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The truth is, many STDs don’t have symptoms men or women can see or feel. The only way to know for sure if you have an STD is to have regular testing for STDs.
Still, it’s important to learn what is normal for your body or your partner’s body. Get things checked out when something changes, like a new or unusual discharge (yellow or white fluid) coming out of your penis.
Other things that may not be normal in men include:
Things that may not be normal in women include:
Depending on the STD you’re being tested for and what place on your body might be infected, you might be asked to pee in a cup (that urine sample could be tested for gonorrhea, chlamydia, or trichomonas), or to give a sample of your blood (that blood could be tested for HIV infection, herpes, or syphilis). If the doctor or nurse thinks it’s necessary, he or she may swab your throat or mouth, the tip of your penis or your anus, or a rash or sore (that swab could be tested for gonorrhea, chlamydia, syphilis, or herpes), but the majority of screenings done only require a urine or blood sample.
Yes. Birth control pills, and other birth control methods like the shot (Depo-Provera), the patch (OrthoEvra), and the ring (Nuvaring) are hormones designed to prevent pregnancy. These hormones don’t protect against STDs. Men should still use condoms to protect themselves (and their partners) against infections even if their female partners are on birth control. STDs are transmitted through body fluids like semen and vaginal fluids, or in some cases just by having skin-to-skin contact with an infected person.
Yes. Bacterial STDs like chlamydia and gonorrhea are curable, but you do not become immune once you’ve been through treatment. Generally if you cure an STD, and then have sex with a partner who is infected, you can get it again. For help discussing ways to get your partner(s) treated, call the Massachusetts Department of Public Health Division of STD Prevention at 617-983-6951.
STDs cannot be flushed or washed away, so peeing and washing will not prevent a bacterial or viral STD and nor will they cause a STD to go away.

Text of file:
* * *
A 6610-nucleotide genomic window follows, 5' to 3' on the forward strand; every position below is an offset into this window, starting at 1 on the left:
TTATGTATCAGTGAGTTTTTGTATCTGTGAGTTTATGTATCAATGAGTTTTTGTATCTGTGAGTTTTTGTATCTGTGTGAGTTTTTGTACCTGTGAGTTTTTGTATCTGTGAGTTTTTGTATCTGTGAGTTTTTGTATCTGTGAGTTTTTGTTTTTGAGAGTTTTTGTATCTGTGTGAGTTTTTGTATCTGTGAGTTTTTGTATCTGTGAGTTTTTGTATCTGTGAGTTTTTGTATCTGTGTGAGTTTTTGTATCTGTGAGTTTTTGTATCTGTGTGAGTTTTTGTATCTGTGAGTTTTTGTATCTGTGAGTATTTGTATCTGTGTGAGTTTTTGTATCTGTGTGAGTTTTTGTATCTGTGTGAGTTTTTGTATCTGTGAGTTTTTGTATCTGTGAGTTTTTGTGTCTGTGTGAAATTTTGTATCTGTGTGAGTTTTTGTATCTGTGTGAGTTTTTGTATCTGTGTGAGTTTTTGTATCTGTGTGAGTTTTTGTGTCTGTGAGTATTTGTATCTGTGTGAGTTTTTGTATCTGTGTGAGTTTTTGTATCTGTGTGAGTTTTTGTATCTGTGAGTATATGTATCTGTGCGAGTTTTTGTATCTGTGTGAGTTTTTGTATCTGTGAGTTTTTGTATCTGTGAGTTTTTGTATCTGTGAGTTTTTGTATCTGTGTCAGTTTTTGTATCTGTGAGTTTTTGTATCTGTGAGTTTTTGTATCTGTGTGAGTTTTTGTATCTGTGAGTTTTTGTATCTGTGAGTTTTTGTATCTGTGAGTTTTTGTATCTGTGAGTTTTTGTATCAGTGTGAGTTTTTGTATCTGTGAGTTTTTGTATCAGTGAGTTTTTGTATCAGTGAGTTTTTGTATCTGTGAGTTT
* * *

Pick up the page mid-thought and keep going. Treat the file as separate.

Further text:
It depends on the STD. Some STDs, like gonorrhea or chlamydia, may take just a few days to show up on a test. Other STDs, like HIV infection, syphilis or herpes, may take a few weeks to several months to show up on a test. This is why it’s important to get regular testing for STDs. Talk to a doctor or nurse about how often you should get tested for STDs.
No. Any direct contact between your skin and your partner’s skin, or between you and your partner’s body fluids (blood, semen, pre-cum, vaginal fluids) might result in acquiring an STD. So if you only wear a condom right before coming, you might still be exposed to an STD.
While there isn’t any law in Massachusetts that says that you have to tell your partner(s) if you have an STD, not telling your partner(s) that they’ve been exposed to an STD could cause immediate or future health problems for them and any other sex partners they may have. You could also get the infection again if you have sex with a partner who hasn’t been treated. For help discussing options for informing a sex partner(s) and getting them treated, call 617-983-6951 to talk to the Massachusetts Department of Public Health Division of STD Prevention.
Yes. In fact, some STDs like HIV may be more contagious when a woman is having her period. And the other STDs are certainly not any less contagious when a woman is having her period.
Yes! In October of 2009, the FDA approved the use of Gardasil for the prevention of two types of HPV (human papillomavirus) in boys and men, aged 9 to 26. Each year, about 2 in every 1,000 men are diagnosed with genital warts caused by HPV, and many of those diagnoses can be prevented with the use of Gardasil. Gardasil is given as three injections over a 6-month period. Headache, fever and pain at the injection site, itching, redness, swelling and bruising, were the most common side effects observed. Talk to your doctor for more information about Gardasil.